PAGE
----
Read William Zinsser’s “On Writing Well” for more on traditional writing. Don’t read it just once. Once a year, reread it.

Read Roy Peter Clark’s “How to Write Short” for “short” writing that has an impact in the digital age.

Don’t just stop there. “The Essential Don Murray: Lessons from America’s Greatest Writing Teacher” and “Ernest Hemingway On Writing” are two books to read.

19. Experiment with Longhand Writing

This article was inspired by notes I took while flying over the Atlantic Ocean on my way to Valencia, Spain.

Flying is an excellent time to think and use longhand. It also takes your attention away from the snoring passenger next to you.

Write in longhand in cabs, buses, meetings, and so on. Try it, and go over your notes again before you start typing.

20. Write About What You Are Passionate About

To truly master the written word, embrace writing that makes you happy – regardless of whether it will make you money. The more you write, the better your writing will become.

Short writing inspires (regardless of how ridiculous it feels or reads at times!).

21. Ask questions on a daily basis

Friends, family, wife, children, or anyone else. Ask questions all the time.

Regardless of your industry, the more you learn, the more you can provide readers (potential business prospects).

The highlights of learning are questions. Allow people to express themselves.

Consider the 80/20 rule: let others speak for 80 percent of the time while you listen, and you can speak for the remaining 20% of the time.

One day, your readers will thank you.

22. Understand Your Audience and Write For Them

Remember to maintain your voice and style.

That’s how you distinguish yourself from the zillions of other content writers out there.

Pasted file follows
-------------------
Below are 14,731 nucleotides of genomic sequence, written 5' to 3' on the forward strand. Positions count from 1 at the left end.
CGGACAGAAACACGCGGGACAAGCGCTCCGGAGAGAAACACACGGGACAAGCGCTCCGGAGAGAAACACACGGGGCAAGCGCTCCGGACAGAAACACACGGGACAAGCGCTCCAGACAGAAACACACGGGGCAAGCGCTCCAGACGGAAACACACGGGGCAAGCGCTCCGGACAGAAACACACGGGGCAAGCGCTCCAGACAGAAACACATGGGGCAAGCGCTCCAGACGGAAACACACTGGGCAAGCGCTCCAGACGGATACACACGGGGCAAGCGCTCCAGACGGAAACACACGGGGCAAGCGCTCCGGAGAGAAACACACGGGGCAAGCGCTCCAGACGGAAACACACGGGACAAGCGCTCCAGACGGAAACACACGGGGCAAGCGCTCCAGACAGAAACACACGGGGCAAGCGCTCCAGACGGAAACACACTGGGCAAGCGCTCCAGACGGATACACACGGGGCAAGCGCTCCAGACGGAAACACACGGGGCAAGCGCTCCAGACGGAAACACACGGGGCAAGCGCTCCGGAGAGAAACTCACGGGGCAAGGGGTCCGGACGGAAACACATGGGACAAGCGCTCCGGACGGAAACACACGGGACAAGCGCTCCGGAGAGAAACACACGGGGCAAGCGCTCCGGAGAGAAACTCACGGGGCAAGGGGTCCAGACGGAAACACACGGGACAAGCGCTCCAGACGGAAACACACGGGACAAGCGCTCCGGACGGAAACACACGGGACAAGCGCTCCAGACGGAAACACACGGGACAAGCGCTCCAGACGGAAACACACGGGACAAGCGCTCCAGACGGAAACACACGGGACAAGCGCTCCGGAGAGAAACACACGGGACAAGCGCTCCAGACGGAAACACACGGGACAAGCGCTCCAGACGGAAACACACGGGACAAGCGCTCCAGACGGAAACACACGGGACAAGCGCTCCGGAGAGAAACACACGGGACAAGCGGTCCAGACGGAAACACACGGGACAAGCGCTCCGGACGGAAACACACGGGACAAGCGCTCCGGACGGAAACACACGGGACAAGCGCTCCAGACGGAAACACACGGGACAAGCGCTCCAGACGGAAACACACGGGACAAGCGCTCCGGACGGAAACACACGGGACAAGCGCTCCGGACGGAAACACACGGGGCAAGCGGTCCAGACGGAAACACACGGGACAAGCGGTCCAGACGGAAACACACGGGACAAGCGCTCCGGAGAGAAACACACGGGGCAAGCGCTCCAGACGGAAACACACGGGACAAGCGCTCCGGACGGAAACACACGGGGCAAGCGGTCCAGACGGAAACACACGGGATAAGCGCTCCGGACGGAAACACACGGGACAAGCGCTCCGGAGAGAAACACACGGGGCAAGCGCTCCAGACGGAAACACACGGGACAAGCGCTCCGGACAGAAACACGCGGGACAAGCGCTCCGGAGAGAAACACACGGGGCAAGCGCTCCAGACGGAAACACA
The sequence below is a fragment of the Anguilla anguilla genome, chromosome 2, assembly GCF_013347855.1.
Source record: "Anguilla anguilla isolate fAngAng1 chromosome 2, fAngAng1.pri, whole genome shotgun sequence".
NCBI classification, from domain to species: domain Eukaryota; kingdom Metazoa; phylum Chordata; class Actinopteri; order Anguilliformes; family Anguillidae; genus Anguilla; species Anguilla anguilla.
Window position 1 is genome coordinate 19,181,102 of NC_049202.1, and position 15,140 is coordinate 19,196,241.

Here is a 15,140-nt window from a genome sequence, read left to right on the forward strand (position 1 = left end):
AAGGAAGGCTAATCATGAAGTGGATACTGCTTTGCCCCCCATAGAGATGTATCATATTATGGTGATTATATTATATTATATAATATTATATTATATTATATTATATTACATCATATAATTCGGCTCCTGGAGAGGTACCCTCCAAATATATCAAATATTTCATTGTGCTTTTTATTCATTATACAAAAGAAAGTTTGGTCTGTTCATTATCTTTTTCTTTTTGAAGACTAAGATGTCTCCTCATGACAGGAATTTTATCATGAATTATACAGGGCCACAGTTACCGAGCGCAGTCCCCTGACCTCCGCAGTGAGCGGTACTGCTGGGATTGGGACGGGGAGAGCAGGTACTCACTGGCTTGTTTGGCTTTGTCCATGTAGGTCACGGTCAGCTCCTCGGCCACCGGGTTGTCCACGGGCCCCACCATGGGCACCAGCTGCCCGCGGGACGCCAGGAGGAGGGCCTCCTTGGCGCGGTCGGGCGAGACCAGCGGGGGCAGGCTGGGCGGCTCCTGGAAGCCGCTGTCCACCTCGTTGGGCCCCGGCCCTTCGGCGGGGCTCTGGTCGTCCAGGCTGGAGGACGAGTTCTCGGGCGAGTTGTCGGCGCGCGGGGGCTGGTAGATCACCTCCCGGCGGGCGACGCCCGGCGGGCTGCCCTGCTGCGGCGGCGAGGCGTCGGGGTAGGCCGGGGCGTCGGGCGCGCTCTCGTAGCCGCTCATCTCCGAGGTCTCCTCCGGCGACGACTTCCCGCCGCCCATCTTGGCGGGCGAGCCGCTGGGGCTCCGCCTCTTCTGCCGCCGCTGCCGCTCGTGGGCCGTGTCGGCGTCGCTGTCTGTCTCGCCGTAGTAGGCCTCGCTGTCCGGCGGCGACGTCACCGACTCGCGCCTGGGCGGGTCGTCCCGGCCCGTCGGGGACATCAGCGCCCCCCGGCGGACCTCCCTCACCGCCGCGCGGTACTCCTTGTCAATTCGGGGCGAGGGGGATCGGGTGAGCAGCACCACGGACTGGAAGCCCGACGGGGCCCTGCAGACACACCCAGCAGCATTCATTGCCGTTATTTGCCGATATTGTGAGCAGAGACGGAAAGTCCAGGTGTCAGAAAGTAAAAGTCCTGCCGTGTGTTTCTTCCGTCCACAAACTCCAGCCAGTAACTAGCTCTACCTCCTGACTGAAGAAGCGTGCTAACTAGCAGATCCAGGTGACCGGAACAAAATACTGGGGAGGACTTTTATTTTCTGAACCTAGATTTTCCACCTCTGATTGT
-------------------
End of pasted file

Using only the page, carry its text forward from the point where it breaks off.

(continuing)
23. Do You Work Better Under Pressure?

The pressure of a deadline can drive creativity out of some people.

If this is the case for you, request that project managers move your deadlines up.

This is something I do with my teams, sometimes as far ahead as four weeks.

24. Base Your Work on Questions

Always ask, “What’s the problem, and how can I provide a clear solution?”

It’s equally important to consider, “Will readers care?”

This helps to keep your voice credible and authoritative, which pleases both search engines and readers.

25. Break Down Large Projects Into Smaller Tasks

Write all of the headlines first (remember to include target keywords in them), then fill in the blanks.

This applies equally well whether you’re writing a 2,500-word piece on writing craft or a 750-word piece for a client discussing technical aspects of a product.

26. Always Keep the End in Mind

Knowing where your content is leading will help you keep your writing focus sharp and will help you achieve the ultimate goal of most online writing – a conversion – more frequently.